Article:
The Hood Canal Bridge hasn’t always floated. Eighteen years after it had been launched, it sank in a storm. Sustained winds of 85 mph scoured the Hood Canal. Gusts of 120 mph buffeted the bridge. Pontoons lost their anchorhold and drifted free. Hatches were blown open, pontoons filled with water and sank. The western half of the bridge to the drawspan foundered. It was three years before the damage was repaired. And it’s not the only time a local bridge has sank.

The lifespan of a bridge floating in salt water is longer than that of a Portuguese water dog but less than a Galapagos tortoise. Fewer than thirty years after its resurrection, the bridge builders began building its replacement. In those intervening years the population of Puget Sound has blossomed like pond scum and the industrial waterfront succumbed to gentrification. There was no place near Seattle to build the massive pontoons. Instead, Port Angeles was chosen.

Port Angeles was much further from the Hood Canal than Seattle but had the advantage of poverty. Since the timber industry and commercial fishing had shriveled, there was plenty of waterfront property available in Port Angeles and a desperate desire to utilize it. The people of Port Angeles saw the construction as their bridge to prosperity. But when the construction equipment began clearing away the industrial remnants of the timber industry from the shore of Ediz Hook, they began unearthing bones. Human bones. A lot of them.

Village of the Dead

It was Tse-whit-zen, the ancestral village of the Klallam people occupying the Lower Elwha River. The Klallam had lived on Ediz Hook for generations prior to first contact with Spanish explorers in the 1770s. Then they began to die from smallpox, influenza and measles. They had no immunity, no protection. Entire villages of First Peoples were decimated throughout the Pacific Northwest. In some places there was no one left alive to bury the dead. There may have been 3,200 Klallam before 1770; by 1880 there were 485.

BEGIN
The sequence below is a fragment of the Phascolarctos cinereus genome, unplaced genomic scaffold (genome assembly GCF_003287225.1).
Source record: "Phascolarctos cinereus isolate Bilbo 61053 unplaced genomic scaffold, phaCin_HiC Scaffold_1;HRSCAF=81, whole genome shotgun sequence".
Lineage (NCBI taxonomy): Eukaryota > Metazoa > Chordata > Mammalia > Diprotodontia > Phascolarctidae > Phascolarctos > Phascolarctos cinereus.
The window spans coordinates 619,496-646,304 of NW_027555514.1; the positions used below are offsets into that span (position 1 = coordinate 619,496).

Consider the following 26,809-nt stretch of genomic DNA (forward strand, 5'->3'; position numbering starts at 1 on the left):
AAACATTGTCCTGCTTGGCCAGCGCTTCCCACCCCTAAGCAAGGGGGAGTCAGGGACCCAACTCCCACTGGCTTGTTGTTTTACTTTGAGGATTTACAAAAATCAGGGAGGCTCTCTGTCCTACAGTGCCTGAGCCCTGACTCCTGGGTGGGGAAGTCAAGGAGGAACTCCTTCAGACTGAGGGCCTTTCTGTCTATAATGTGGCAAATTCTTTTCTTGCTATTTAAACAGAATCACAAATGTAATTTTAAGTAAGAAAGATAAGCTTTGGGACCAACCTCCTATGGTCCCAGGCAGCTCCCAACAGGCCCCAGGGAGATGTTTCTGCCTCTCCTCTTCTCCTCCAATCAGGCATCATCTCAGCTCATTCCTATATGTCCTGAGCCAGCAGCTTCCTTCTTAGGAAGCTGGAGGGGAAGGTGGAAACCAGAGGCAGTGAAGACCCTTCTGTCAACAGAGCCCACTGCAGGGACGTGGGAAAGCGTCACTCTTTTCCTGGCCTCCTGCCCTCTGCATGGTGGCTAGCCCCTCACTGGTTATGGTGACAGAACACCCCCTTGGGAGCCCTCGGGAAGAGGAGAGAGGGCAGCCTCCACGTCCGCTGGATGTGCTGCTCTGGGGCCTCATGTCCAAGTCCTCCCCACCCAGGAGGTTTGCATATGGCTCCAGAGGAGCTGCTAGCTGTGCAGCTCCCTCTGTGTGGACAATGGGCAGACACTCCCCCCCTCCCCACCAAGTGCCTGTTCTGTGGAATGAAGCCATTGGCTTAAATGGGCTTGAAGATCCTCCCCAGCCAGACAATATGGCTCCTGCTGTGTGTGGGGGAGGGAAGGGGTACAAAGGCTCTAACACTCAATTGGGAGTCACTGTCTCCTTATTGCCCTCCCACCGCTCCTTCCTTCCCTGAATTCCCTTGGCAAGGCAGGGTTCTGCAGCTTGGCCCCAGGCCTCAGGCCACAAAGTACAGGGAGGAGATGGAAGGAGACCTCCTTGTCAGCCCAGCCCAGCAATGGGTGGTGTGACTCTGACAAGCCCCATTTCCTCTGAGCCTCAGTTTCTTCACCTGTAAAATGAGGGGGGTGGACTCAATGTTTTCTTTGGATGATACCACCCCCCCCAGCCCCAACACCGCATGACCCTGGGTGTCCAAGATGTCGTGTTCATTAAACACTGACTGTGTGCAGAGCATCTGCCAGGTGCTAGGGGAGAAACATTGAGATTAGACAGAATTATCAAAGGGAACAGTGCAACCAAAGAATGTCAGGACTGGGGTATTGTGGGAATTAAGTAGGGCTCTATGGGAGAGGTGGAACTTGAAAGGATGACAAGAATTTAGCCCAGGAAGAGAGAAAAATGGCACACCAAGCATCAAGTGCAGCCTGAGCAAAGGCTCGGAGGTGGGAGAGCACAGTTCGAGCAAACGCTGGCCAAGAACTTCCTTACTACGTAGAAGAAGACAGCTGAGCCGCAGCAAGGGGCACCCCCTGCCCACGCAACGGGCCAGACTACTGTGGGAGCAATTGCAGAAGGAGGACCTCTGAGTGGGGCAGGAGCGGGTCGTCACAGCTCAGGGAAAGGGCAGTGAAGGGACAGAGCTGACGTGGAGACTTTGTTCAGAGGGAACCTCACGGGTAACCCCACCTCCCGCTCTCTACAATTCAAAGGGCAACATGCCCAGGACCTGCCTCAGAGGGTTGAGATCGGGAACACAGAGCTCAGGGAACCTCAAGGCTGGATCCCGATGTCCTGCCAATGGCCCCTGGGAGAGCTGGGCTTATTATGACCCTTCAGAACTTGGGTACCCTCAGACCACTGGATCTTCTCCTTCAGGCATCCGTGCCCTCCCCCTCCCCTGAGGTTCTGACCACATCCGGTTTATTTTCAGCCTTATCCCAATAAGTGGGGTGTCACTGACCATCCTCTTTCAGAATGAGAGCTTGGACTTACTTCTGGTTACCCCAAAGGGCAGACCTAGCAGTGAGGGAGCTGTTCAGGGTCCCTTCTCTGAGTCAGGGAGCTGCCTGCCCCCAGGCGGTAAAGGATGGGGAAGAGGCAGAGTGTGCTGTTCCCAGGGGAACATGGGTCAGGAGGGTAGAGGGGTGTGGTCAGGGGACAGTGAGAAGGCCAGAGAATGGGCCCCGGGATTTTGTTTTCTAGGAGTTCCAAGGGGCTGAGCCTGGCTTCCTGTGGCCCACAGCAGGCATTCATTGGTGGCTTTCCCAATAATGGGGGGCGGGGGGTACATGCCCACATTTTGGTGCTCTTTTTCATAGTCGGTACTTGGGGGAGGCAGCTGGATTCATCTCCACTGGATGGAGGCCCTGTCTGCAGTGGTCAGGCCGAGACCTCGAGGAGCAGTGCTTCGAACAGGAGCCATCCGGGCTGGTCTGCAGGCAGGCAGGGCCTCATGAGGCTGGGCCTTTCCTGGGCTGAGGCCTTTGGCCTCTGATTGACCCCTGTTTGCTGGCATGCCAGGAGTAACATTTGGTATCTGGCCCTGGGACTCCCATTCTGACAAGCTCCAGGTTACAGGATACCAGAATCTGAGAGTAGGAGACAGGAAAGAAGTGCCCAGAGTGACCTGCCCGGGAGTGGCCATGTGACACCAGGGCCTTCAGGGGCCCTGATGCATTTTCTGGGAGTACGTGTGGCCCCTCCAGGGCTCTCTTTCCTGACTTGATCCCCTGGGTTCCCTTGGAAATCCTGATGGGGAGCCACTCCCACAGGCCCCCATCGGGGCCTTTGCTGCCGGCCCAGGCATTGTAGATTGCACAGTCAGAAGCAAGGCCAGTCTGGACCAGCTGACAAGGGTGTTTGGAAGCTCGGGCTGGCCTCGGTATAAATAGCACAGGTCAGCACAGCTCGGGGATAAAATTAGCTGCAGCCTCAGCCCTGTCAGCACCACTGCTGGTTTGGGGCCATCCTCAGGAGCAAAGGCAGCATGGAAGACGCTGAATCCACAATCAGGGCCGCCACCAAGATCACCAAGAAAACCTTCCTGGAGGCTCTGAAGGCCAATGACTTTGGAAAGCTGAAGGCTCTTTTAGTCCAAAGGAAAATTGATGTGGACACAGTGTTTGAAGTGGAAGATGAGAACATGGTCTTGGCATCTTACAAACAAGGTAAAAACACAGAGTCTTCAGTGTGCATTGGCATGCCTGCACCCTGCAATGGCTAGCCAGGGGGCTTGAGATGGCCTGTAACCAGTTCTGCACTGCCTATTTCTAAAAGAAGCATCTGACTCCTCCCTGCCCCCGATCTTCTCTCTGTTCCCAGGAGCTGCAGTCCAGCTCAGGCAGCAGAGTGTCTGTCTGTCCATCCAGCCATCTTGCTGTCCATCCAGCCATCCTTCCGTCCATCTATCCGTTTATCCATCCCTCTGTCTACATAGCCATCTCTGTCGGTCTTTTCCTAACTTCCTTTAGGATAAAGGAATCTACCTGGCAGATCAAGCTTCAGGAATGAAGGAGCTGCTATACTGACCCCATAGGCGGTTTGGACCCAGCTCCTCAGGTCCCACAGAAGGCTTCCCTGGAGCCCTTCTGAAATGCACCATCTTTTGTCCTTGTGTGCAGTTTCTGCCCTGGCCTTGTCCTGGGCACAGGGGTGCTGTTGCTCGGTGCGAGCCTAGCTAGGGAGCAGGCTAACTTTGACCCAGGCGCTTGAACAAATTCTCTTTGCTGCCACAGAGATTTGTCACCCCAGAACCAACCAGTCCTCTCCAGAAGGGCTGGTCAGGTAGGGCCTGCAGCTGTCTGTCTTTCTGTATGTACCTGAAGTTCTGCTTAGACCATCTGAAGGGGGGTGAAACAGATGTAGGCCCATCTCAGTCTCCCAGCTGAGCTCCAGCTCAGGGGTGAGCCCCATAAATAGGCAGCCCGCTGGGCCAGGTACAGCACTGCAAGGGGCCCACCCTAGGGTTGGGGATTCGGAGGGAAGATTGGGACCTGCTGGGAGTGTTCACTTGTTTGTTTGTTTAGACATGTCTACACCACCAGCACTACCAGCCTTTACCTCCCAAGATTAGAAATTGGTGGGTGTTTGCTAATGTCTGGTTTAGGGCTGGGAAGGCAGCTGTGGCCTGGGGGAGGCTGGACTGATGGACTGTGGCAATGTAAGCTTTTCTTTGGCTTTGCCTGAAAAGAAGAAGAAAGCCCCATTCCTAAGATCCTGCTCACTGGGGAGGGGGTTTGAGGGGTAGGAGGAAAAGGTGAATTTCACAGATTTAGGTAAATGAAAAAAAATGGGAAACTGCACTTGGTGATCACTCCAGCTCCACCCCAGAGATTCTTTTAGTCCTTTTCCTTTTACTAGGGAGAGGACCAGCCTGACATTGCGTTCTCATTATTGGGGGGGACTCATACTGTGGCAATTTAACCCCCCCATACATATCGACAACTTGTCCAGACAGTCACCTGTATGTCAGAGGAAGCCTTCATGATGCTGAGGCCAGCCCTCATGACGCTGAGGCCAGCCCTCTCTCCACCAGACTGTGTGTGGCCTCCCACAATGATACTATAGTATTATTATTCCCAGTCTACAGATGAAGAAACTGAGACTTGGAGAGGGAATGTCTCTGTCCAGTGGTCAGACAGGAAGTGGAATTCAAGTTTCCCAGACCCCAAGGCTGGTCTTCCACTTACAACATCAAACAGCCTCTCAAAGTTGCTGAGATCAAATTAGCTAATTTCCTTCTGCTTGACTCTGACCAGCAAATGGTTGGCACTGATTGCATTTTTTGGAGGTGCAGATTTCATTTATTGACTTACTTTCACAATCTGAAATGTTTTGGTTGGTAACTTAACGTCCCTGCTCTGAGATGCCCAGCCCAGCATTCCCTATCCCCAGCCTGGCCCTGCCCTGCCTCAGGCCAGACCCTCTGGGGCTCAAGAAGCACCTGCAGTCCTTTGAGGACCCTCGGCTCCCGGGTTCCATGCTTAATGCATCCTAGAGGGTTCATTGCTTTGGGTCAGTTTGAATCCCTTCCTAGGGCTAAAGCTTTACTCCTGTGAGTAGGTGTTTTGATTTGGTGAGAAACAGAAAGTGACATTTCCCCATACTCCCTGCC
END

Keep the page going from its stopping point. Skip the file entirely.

The ruins of Tse-whit-zen. Photo attribution: nwpainter on

At Tse-whit-zen, the dead were stacked like cordwood. They embraced one another, husband and wife, mother and child. Among the dead was a mother with an unborn child in her womb. There was no ceremony in their burial. They were hurried into the ground by the few who remained alive but those few may have taken revenge upon the shaman and medicine men who failed them. Skeletons were found beheaded, buried face down, their hands covering their face.

The Washington State Department of Transportation finally abandoned the site have disinterring 335 intact skeletons. The construction equipment fell silent, the workers left, and the dead reclaimed their land. The bridge was built in Tacoma.

A Mythical Bridge

The bridge spans more than the Hood fjord. It’s footed in time as well as space. It guards the western approach to a land that is itself mythical, a land form by the c
ollision of the sea and the shore where mountains rise like stone waves, forests are entangled in cloud, and people hunt whales with clam shells.

The Sight of God

Henry Miller wrote of the Big Sur coast south of San Francisco:

If the soul were to choose an arena in which to stage its agonies, this would be the place for it. One feels exposed—not only to the elements, but to the sight of God. Naked, vulnerable, set against an overwhelming backdrop of might and majesty, one’s problems become magnified because of the proscenium on which the conflict is staged.

The Sur coast is a landscape of immensity. The western horizon encompasses a vast expanse of empty ocean where humanity leaves no track, no sign of our passage, no imprint upon nature’s harsh indifference. The eastern horizon is bound by steep waves of stone—the coast range hills—mountains cleft by ravines where the sound of rock slides rumble and cliffs fall sheer to the sea. It is a landscape naked and exposed to the sight of God.

Sur_coast  Big Sur coast at sunset. Photo attribution: Rick Pawl,

Where the nature of the Sur coast is immensity, the northern coast of Washington is one of intimacy. Clouds descend to the earth, fog rises to the sky, dampness drips from leaves like rain, and the horizon encloses you like a polished shell. It is an equally dramatic coast but a different drama. To paraphrase Henry Miller, “If the soul were to choose an arena in which to dream, this would be the place.

We have no mythology of place,
no stories to explain our experience on the land.